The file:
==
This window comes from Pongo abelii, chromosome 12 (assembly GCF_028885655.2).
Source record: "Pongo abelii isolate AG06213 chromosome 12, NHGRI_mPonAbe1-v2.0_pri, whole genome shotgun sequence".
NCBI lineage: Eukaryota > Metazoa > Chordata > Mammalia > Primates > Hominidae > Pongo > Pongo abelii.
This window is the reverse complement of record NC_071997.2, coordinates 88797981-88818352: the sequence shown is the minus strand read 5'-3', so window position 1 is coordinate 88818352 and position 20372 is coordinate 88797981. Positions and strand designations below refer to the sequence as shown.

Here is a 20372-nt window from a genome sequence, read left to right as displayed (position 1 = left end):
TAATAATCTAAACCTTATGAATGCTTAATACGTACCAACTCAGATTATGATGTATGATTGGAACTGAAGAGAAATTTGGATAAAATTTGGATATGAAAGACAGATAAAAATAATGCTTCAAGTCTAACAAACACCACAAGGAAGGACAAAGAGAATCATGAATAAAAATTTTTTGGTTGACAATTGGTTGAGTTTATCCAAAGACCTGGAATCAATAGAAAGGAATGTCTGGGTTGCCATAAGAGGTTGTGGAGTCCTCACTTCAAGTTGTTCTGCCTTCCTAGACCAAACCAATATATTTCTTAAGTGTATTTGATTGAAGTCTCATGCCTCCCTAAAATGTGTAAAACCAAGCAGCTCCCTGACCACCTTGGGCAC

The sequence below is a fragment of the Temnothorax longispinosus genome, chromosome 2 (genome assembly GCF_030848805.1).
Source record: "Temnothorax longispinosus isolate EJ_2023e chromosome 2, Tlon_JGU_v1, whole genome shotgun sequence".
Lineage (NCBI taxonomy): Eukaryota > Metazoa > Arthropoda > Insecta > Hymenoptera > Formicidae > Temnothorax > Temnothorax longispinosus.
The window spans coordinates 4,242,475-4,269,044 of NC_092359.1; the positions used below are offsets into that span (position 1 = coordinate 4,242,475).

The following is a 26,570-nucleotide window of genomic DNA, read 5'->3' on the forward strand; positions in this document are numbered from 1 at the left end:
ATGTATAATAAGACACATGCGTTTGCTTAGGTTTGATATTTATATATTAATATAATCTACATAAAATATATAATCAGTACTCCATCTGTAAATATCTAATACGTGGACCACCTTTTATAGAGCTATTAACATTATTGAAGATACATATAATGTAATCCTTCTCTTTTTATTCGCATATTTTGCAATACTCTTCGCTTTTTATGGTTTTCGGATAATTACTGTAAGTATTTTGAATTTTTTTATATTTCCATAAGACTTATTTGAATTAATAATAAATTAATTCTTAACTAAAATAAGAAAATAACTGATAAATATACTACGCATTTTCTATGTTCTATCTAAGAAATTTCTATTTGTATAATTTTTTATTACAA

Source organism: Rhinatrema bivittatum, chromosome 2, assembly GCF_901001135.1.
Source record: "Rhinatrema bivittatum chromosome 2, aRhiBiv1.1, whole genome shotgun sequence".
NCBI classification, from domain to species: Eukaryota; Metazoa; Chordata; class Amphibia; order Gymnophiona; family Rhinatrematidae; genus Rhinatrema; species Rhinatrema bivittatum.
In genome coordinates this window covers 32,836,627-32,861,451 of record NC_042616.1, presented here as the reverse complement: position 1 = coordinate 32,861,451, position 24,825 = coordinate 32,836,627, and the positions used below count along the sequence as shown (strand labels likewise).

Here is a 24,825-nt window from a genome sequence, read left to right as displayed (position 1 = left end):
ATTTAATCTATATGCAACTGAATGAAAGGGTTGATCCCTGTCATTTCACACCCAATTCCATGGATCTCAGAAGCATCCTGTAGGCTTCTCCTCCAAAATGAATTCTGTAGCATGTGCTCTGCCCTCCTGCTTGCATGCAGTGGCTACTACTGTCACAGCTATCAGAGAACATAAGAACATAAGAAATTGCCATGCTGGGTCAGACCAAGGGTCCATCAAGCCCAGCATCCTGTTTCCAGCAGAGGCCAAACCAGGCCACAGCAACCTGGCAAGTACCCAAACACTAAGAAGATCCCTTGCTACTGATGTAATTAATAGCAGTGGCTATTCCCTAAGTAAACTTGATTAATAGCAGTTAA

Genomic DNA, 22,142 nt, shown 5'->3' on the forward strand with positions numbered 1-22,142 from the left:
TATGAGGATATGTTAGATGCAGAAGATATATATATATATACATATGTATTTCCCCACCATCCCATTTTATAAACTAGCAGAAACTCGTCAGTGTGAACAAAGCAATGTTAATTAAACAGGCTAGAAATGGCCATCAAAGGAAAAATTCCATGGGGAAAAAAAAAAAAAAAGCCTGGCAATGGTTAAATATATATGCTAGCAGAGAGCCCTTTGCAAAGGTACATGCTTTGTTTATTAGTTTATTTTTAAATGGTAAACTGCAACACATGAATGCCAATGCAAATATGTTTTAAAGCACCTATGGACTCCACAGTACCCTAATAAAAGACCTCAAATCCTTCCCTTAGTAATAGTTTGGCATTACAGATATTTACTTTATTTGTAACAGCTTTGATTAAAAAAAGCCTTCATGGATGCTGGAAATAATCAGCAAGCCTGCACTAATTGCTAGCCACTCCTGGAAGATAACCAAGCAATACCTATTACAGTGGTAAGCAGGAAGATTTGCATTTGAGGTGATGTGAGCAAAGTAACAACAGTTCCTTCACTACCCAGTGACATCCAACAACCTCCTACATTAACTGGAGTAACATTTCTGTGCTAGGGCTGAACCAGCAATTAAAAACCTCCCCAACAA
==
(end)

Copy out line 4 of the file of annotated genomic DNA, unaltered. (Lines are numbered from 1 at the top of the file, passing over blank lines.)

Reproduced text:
This window is the reverse complement of record NC_071997.2, coordinates 88797981-88818352: the sequence shown is the minus strand read 5'-3', so window position 1 is coordinate 88818352 and position 20372 is coordinate 88797981. Positions and strand designations below refer to the sequence as shown.